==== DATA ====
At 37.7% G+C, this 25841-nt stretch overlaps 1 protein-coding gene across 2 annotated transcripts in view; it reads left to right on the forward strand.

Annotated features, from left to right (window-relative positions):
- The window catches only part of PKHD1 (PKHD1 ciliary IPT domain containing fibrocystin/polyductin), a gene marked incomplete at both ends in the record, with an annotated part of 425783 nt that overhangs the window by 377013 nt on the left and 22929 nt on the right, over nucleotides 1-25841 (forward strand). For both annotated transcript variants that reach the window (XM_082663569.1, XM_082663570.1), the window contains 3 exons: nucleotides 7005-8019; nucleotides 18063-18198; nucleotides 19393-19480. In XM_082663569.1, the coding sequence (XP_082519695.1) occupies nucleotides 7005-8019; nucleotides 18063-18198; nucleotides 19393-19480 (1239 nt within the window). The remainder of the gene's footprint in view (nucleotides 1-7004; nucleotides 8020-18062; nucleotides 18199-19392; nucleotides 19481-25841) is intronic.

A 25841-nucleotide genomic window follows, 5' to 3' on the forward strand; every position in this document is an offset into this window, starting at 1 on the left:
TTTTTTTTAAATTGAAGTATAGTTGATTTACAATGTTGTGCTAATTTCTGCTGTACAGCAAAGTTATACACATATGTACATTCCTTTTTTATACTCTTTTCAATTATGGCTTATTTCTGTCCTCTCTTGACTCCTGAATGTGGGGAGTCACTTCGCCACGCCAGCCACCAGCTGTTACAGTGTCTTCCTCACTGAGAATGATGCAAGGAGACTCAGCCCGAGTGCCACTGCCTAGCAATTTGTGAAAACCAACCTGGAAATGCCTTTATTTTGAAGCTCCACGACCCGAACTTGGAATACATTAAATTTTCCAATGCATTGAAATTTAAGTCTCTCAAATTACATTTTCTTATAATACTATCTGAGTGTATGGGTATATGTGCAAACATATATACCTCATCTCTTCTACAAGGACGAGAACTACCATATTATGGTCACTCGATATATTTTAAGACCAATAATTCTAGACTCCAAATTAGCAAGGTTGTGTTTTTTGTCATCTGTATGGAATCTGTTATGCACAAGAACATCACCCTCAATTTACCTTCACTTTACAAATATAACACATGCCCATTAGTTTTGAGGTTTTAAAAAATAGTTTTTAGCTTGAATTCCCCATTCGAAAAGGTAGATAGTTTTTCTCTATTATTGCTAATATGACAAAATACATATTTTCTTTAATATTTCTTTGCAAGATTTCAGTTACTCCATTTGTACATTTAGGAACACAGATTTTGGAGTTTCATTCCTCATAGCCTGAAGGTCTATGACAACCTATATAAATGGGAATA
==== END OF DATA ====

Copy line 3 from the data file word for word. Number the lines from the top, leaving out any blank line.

- The window catches only part of PKHD1 (PKHD1 ciliary IPT domain containing fibrocystin/polyductin), a gene marked incomplete at both ends in the record, with an annotated part of 425783 nt that overhangs the window by 377013 nt on the left and 22929 nt on the right, over nucleotides 1-25841 (forward strand). For both annotated transcript variants that reach the window (XM_082663569.1, XM_082663570.1), the window contains 3 exons: nucleotides 7005-8019; nucleotides 18063-18198; nucleotides 19393-19480. In XM_082663569.1, the coding sequence (XP_082519695.1) occupies nucleotides 7005-8019; nucleotides 18063-18198; nucleotides 19393-19480 (1239 nt within the window). The remainder of the gene's footprint in view (nucleotides 1-7004; nucleotides 8020-18062; nucleotides 18199-19392; nucleotides 19481-25841) is intronic.